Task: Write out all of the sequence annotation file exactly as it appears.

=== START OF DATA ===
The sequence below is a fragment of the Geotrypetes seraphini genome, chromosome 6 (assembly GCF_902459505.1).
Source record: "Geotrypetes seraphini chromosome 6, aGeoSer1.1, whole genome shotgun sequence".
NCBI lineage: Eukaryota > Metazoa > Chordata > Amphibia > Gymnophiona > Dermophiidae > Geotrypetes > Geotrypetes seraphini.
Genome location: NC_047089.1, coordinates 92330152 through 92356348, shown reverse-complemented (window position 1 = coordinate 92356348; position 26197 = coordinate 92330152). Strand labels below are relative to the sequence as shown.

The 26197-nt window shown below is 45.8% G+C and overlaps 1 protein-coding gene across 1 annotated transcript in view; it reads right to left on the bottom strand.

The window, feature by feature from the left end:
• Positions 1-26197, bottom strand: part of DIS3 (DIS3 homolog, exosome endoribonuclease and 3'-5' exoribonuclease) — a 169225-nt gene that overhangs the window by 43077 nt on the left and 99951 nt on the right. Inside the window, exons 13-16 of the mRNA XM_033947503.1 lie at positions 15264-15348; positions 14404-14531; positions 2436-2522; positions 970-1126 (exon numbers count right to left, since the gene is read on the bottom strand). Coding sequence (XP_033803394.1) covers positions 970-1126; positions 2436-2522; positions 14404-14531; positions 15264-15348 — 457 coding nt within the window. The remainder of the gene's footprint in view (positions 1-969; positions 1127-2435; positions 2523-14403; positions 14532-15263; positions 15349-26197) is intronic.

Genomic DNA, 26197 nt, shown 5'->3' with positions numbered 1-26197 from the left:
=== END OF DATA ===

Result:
The sequence below is a fragment of the Geotrypetes seraphini genome, chromosome 6 (assembly GCF_902459505.1).
Source record: "Geotrypetes seraphini chromosome 6, aGeoSer1.1, whole genome shotgun sequence".
NCBI lineage: Eukaryota > Metazoa > Chordata > Amphibia > Gymnophiona > Dermophiidae > Geotrypetes > Geotrypetes seraphini.
Genome location: NC_047089.1, coordinates 92330152 through 92356348, shown reverse-complemented (window position 1 = coordinate 92356348; position 26197 = coordinate 92330152). Strand labels below are relative to the sequence as shown.

The 26197-nt window shown below is 45.8% G+C and overlaps 1 protein-coding gene across 1 annotated transcript in view; it reads right to left on the bottom strand.

The window, feature by feature from the left end:
• Positions 1-26197, bottom strand: part of DIS3 (DIS3 homolog, exosome endoribonuclease and 3'-5' exoribonuclease) — a 169225-nt gene that overhangs the window by 43077 nt on the left and 99951 nt on the right. Inside the window, exons 13-16 of the mRNA XM_033947503.1 lie at positions 15264-15348; positions 14404-14531; positions 2436-2522; positions 970-1126 (exon numbers count right to left, since the gene is read on the bottom strand). Coding sequence (XP_033803394.1) covers positions 970-1126; positions 2436-2522; positions 14404-14531; positions 15264-15348 — 457 coding nt within the window. The remainder of the gene's footprint in view (positions 1-969; positions 1127-2435; positions 2523-14403; positions 14532-15263; positions 15349-26197) is intronic.

Genomic DNA, 26197 nt, shown 5'->3' with positions numbered 1-26197 from the left: